One other consideration to make is how the different methods will affect fragile characters versus already-pretty-tough characters. This feels awful to try to delve into in a high-level discussion, because it relies on so many other factors, including the damage formula you're using. For example, if you use an additive damage formula such as a.atk * 4 - b.def * 2, then decreasing damage by a percentage will be better for your fragiles (reducing a larger absolute amount of damage), whereas increasing the Def stat by a fixed amount (or especially doubling it) will benefit your toughies more (gets them much closer to zero damage taken than the fragiles, meaning that the number of hits they can take before falling increases more). But if you're using a multiplicative damage formula such as a.atk * 100 / b.def, then it's nearly the other way around - percentage damage reduction will be fairly even in benefit, maybe slightly better for your fragiles, whereas fixed amounts will benefit your fragiles much more since the significance of the increase in the denominator is highest when the original denominator was low (but doubling the Def stat should again be fairly equal in benefit between both types). Yikes! Complicated!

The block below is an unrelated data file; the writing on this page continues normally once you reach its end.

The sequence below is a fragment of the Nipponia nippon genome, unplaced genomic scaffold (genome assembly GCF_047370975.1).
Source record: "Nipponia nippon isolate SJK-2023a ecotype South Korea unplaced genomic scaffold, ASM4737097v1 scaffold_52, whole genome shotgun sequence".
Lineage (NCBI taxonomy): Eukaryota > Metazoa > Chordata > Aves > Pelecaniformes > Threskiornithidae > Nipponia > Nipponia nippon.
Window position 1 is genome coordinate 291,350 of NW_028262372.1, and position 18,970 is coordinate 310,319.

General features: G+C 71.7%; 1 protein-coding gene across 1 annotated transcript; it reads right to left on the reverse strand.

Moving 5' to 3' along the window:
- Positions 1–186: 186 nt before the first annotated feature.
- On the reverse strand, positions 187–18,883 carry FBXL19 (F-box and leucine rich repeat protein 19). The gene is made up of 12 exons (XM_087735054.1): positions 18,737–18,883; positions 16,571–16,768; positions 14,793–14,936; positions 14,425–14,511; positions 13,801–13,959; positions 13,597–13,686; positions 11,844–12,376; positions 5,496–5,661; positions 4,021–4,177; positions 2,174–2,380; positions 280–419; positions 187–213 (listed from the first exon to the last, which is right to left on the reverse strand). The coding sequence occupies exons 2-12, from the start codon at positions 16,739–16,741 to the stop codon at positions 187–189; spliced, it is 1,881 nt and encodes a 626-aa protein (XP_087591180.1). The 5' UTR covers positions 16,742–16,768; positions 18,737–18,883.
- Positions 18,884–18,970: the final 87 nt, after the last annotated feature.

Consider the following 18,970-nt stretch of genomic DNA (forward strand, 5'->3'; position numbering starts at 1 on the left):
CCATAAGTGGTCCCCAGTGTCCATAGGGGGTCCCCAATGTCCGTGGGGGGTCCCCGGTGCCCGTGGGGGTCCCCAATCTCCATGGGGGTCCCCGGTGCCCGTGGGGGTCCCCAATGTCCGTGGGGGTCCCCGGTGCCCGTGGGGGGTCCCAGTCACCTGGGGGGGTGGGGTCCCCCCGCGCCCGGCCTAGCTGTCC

Long story short - I generally recommend changes to stats where Utility Scaling is used, and percentage reduction otherwise, but it's worth considering all kinds of other factors such as your damage formulas, the amount of damage variance in skills, and even the larger view of your combat system as a stiff tactical challenge vs. an obstacle the player should be able to overcome.
     
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  10. jonthefox

    jonthefox Veteran Veteran

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    That's a good point re: difference in affecting fragiles vs. toughies, when doing direct stat buffs. This is also why it drives me mad that the default editor in Ace and MV only give the options for percentage-based buffs to states instead of flat amounts. A 200% defense increase might be overpowered for a tank but be hardly beneficial for someone with a low base value of that stat. Makes it very hard to balance buffs that are meant to affect all character types.
     
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  11. SOC

    SOC "God is my Judge" Veteran

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    Isn't this where things like Armor Scaling/Piercing come into play? So that even if you get massively high DEF with stat based DEF buffs, you can still keep it in check with those kinds of plugins.